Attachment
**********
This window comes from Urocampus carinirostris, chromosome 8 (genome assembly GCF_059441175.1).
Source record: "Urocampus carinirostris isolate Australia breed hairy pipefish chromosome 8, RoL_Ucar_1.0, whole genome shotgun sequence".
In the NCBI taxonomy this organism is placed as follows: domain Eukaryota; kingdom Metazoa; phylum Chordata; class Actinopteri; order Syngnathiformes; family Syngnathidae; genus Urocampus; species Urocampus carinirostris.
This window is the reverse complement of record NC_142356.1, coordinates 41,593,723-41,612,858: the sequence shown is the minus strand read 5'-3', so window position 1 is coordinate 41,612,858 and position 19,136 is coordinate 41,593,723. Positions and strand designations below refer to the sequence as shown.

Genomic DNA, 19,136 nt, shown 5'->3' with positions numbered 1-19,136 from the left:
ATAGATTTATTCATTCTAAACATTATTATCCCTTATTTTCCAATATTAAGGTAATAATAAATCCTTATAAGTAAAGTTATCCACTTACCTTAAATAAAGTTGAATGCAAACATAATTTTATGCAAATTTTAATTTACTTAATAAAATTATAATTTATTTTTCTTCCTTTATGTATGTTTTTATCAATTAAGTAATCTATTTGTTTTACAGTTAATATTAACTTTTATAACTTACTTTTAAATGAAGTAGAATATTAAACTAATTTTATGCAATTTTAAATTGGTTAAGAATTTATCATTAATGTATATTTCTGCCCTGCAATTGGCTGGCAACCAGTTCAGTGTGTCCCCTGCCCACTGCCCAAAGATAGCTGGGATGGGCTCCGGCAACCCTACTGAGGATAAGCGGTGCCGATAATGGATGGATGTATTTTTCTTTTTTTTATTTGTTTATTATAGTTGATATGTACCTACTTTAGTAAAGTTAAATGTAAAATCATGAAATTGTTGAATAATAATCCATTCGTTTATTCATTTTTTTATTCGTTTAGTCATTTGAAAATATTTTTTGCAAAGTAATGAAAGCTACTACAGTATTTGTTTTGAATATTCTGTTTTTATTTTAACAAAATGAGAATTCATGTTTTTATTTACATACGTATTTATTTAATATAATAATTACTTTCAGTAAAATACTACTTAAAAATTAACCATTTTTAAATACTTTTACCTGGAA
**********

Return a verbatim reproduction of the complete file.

This window comes from Urocampus carinirostris, chromosome 8 (genome assembly GCF_059441175.1).
Source record: "Urocampus carinirostris isolate Australia breed hairy pipefish chromosome 8, RoL_Ucar_1.0, whole genome shotgun sequence".
In the NCBI taxonomy this organism is placed as follows: domain Eukaryota; kingdom Metazoa; phylum Chordata; class Actinopteri; order Syngnathiformes; family Syngnathidae; genus Urocampus; species Urocampus carinirostris.
This window is the reverse complement of record NC_142356.1, coordinates 41,593,723-41,612,858: the sequence shown is the minus strand read 5'-3', so window position 1 is coordinate 41,612,858 and position 19,136 is coordinate 41,593,723. Positions and strand designations below refer to the sequence as shown.

Genomic DNA, 19,136 nt, shown 5'->3' with positions numbered 1-19,136 from the left:
ATAGATTTATTCATTCTAAACATTATTATCCCTTATTTTCCAATATTAAGGTAATAATAAATCCTTATAAGTAAAGTTATCCACTTACCTTAAATAAAGTTGAATGCAAACATAATTTTATGCAAATTTTAATTTACTTAATAAAATTATAATTTATTTTTCTTCCTTTATGTATGTTTTTATCAATTAAGTAATCTATTTGTTTTACAGTTAATATTAACTTTTATAACTTACTTTTAAATGAAGTAGAATATTAAACTAATTTTATGCAATTTTAAATTGGTTAAGAATTTATCATTAATGTATATTTCTGCCCTGCAATTGGCTGGCAACCAGTTCAGTGTGTCCCCTGCCCACTGCCCAAAGATAGCTGGGATGGGCTCCGGCAACCCTACTGAGGATAAGCGGTGCCGATAATGGATGGATGTATTTTTCTTTTTTTTATTTGTTTATTATAGTTGATATGTACCTACTTTAGTAAAGTTAAATGTAAAATCATGAAATTGTTGAATAATAATCCATTCGTTTATTCATTTTTTTATTCGTTTAGTCATTTGAAAATATTTTTTGCAAAGTAATGAAAGCTACTACAGTATTTGTTTTGAATATTCTGTTTTTATTTTAACAAAATGAGAATTCATGTTTTTATTTACATACGTATTTATTTAATATAATAATTACTTTCAGTAAAATACTACTTAAAAATTAACCATTTTTAAATACTTTTACCTGGAA